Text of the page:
18.2.4. intro_shmem

intro_shmem - Introduction to the OpenSHMEM programming model DESCRIPTION

The SHMEM programming model consists of library routines that provide low-latency, high-bandwidth communication for use in highly parallelized scalable programs. The routines in the OpenSHMEM application programming interface (API) provide a programming model for exchanging data between cooperating parallel processes. The resulting programs are similar in style to Message Passing Interface (MPI) programs. The SHMEM API can be used either alone or in combination with MPI routines in the same parallel program.

An OpenSHMEM program is SPMD (single program, multiple data) in style. The SHMEM processes, called processing elements or PEs, all start at the same time and they all run the same program. Usually the PEs perform computation on their own subdomains of the larger problem and periodically communicate with other PEs to exchange information on which the next computation phase depends.

The OpenSHMEM routines minimize the overhead associated with data transfer requests, maximize bandwidth and minimize data latency. Data latency is the period of time that starts when a PE initiates a transfer of data and ends when a PE can use the data. OpenSHMEM routines support remote data transfer through put operations, which transfer data to a different PE, get operations, which transfer data from a different PE, and remote pointers, which allow direct references to data objects owned by another PE. Other operations supported are collective broadcast and reduction, barrier synchronization, and atomic memory operations. An atomic memory operation is an atomic read-and-update operation, such as a fetch-and-increment, on a remote or local data object. OPENSHMEM ROUTINES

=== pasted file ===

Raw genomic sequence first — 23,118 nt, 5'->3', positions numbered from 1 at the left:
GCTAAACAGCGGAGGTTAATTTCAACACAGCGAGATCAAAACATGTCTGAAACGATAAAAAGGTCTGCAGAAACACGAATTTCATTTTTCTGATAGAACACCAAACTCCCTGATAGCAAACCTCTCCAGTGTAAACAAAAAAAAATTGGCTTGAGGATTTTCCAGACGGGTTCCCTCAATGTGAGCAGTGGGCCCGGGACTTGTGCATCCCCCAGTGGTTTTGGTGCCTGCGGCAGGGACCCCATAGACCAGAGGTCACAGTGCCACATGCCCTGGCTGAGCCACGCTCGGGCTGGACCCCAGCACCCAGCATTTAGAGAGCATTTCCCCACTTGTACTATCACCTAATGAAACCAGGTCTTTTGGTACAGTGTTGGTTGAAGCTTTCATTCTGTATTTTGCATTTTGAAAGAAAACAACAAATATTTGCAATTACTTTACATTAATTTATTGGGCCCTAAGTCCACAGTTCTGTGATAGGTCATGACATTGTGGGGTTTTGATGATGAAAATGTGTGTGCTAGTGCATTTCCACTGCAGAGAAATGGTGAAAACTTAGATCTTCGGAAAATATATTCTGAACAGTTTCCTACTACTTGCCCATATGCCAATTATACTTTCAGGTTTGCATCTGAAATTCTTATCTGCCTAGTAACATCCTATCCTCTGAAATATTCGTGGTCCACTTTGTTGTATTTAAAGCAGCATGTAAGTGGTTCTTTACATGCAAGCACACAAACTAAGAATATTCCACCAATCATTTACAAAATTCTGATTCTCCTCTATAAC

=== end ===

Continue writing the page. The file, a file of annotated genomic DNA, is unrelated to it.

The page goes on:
This section lists the significant OpenSHMEM message-passing routines.

PE queries

  • C/C++ only:

    • _num_pes(3)

    • _my_pe(3)

  • Fortran only:

    • NUM_PES(3)

    • MY_PE(3)

Elemental data put routines

Block data put routines

Elemental data get routines

Block data get routines

Strided put routines

Strided get routines

Point-to-point synchronization routines

Barrier synchronization routines

Atomic memory fetch-and-operate (fetch-op) routines

Reduction routines

Broadcast routines

Cache management routines

Byte-granularity block put routines

Collect routines

Atomic memory fetch-and-operate (fetch-op) routines

Atomic memory operation routines

  • Fortran only:

    • shmem_int4_add(3)

    • shmem_int4_inc(3)

Remote memory pointer function

Reduction routines

Accessibility query routines

Symmetric Data Objects

Consistent with the SPMD nature of the OpenSHMEM programming model is the concept of symmetric data objects. These are arrays or variables that exist with the same size, type, and relative address on all PEs. Another term for symmetric data objects is “remotely accessible data objects”. In the interface definitions for OpenSHMEM data transfer routines, one or more of the parameters are typically required to be symmetric or remotely accessible.

The following kinds of data objects are symmetric:

  • Fortran data objects in common blocks or with the SAVE attribute. These data objects must not be defined in a dynamic shared object (DSO).

  • Non-stack C and C++ variables. These data objects must not be defined in a DSO.

  • Fortran arrays allocated with shpalloc(3)

  • C and C++ data allocated by shmalloc(3)

Collective Routines

Some SHMEM routines, for example, shmem_broadcast(3) and shmem_float_sum_to_all(3), are classified as collective routines because they distribute work across a set of PEs. They must be called concurrently by all PEs in the active set defined by the PE_start, logPE_stride, PE_size argument triplet. The following man pages describe the OpenSHMEM collective routines:

  • shmem_and(3)

  • shmem_barrier(3)

  • shmem_broadcast(3)

  • shmem_collect(3)